6. The History of Sunday Has Been Shaped by Sabbatarianism.
In Puritan England, the idea of the Sabbath was applied to Sunday. In that period, the entire nation slowed down on Sunday, and three theological reasons arose to support this practice. First, there was agreement that a “connection between Sabbath and creation” entailed a “moral precept that all must obey.” Second, under the new covenant it was not the day of the week that mattered so much as the practice of rest. And third, proper rest required “detailed and exacting legislation.”
In both the confessions of the church and also the national laws of England, there was a strict adherence to practicing rest on Sunday. Naturally this practice led to all manner of debate, but in English Christendom, Sabbatarianism won out, and “blue laws” became the norm in England. Then, because of England’s influence on the founding of America, those same practices appeared in New England, which in turn has shaped American Christianity.
It’s impossible, therefore, to understand Sunday in the West without seeing how Christianity rightly or wrongly formed that day. Even today, “blue laws” continue in some places. And though Sunday has experienced a great secularization, the church itself has sought to recover this day as one set apart for the Lord.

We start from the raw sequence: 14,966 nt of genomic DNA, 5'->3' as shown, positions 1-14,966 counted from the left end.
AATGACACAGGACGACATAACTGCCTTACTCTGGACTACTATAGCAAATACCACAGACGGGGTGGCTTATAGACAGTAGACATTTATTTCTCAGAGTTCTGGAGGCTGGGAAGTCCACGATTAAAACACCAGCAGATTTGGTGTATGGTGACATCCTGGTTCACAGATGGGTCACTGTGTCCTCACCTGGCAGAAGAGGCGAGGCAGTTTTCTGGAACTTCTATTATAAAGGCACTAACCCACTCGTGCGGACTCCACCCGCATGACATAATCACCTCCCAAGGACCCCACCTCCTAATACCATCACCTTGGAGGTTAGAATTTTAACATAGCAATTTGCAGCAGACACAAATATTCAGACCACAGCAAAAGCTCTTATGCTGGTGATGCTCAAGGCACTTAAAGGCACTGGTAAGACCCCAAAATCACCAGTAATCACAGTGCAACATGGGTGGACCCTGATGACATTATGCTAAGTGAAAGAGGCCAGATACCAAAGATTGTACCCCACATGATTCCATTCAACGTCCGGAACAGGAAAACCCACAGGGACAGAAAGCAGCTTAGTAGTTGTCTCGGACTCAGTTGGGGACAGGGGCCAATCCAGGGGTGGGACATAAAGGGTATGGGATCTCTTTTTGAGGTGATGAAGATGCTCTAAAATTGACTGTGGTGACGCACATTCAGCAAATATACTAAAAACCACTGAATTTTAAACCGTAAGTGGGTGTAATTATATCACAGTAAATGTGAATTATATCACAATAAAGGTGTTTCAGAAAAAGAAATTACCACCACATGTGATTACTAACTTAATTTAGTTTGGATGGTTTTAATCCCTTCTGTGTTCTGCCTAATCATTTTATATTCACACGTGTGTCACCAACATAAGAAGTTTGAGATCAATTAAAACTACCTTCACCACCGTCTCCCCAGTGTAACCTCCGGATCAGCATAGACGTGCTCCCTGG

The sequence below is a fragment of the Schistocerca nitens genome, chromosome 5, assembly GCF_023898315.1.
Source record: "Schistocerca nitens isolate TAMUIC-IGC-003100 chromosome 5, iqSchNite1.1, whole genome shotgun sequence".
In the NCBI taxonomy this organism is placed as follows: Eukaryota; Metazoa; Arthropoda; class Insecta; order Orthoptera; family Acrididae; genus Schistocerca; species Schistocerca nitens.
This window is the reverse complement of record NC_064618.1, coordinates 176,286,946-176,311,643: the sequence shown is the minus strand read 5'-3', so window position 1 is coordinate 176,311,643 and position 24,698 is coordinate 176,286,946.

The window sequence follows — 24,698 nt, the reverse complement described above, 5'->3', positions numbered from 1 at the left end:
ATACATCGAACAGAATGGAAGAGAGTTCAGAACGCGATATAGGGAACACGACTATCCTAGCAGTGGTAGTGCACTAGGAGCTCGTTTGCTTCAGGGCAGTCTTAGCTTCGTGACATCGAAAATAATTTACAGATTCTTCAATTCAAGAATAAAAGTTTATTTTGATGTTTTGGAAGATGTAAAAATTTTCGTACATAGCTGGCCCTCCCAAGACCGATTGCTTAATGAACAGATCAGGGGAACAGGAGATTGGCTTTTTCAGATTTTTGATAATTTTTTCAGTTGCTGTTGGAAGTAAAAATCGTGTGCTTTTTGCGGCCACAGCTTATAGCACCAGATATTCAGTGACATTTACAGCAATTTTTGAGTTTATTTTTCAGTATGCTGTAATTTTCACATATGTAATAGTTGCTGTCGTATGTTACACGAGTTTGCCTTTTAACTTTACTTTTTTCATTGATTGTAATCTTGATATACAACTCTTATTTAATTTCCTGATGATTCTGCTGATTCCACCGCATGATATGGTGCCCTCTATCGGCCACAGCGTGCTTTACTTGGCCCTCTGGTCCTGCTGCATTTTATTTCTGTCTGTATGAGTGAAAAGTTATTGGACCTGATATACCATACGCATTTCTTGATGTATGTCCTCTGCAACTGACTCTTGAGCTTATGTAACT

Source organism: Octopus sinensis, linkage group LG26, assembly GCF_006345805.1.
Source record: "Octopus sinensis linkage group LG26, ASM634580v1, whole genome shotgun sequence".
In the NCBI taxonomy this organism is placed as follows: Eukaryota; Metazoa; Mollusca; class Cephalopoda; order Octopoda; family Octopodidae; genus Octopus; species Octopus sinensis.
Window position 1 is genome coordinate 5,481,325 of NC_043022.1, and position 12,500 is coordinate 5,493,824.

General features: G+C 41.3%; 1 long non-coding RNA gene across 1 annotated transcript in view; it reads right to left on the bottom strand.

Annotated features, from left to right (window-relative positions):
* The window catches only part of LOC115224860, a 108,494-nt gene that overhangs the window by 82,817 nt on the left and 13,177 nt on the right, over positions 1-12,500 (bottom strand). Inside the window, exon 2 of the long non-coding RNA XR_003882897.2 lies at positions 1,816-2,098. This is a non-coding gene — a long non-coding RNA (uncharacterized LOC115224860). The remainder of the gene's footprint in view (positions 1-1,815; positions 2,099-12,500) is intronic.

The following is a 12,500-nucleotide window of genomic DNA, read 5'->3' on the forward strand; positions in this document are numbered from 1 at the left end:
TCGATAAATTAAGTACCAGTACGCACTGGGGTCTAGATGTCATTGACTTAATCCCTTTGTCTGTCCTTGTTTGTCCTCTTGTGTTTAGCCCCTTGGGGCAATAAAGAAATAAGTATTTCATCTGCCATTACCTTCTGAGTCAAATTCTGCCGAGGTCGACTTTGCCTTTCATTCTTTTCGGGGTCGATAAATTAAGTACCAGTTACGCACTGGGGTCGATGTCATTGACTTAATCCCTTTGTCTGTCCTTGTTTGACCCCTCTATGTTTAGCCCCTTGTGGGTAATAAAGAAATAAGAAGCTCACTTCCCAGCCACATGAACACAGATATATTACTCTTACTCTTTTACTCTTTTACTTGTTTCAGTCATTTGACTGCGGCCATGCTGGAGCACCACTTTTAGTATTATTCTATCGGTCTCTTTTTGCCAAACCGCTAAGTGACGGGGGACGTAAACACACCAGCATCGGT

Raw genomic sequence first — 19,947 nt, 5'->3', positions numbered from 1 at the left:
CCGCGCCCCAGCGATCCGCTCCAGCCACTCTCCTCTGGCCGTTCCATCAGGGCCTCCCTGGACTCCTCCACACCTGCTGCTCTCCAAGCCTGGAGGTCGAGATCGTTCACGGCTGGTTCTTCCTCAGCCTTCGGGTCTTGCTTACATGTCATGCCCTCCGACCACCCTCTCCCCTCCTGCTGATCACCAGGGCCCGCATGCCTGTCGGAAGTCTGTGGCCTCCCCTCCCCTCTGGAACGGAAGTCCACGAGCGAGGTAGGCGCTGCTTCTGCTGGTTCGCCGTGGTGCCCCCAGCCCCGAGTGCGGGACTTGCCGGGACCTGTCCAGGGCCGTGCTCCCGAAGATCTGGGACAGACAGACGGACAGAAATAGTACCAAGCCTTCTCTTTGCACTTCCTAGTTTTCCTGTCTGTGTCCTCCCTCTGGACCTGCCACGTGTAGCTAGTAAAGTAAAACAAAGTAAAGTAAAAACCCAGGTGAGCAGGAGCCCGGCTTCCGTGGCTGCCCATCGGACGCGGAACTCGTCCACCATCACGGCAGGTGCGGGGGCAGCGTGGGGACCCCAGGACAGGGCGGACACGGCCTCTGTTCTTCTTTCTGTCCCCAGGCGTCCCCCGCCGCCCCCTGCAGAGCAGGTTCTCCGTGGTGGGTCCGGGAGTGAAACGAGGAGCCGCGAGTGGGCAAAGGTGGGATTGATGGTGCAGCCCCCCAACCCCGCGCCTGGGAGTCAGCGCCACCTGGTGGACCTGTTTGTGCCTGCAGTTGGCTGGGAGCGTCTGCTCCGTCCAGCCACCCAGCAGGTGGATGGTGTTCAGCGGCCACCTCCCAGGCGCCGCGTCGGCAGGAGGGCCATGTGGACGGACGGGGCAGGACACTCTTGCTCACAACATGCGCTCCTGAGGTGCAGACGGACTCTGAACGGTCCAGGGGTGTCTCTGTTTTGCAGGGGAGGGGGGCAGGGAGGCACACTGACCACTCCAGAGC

7. Language Plays an Important Role in Applying Scripture.
Over time, European languages retained pagan day-names, but “in most romance languages, the name for the seventh day of the week reflects the Jewish Sabbath” (16). For instance, English Puritans had no linguistic problem transferring the Sabbath to Sunday, but Spanish speakers could make no such transition. How could the Sabbath change to Sunday when Saturday was called sábado and Sunday domingo?
Here’s an important reminder for English speakers: we need to read non-English speakers. Whereas a native English speaker may see no trouble in transferring the Sabbath to Sunday, this is only because of his linguistic context. While Scripture remains the ultimate arbiter, in debates over the Sabbath, one’s language will play a sizable role.
Consider Their Ways. Imitate Their Faith.
Whatever one’s position on the Sabbatarian question, González’s A Brief History of Sunday is helpful. While theologically minded readers may go away frustrated that he doesn’t evaluate history with a theological lens, his book identifies key points in the history of Sunday, which theologians must consider.
Indeed, the great benefit of this book is that in our secular age, it teaches us that we must protect Sunday. Why? To implement “thick” cultural liturgies in order to shape disciples to worship God in Spirit and truth. While we may never recover a Puritan Sabbatarianism, we must set aside space and time to gather for worship and discipleship.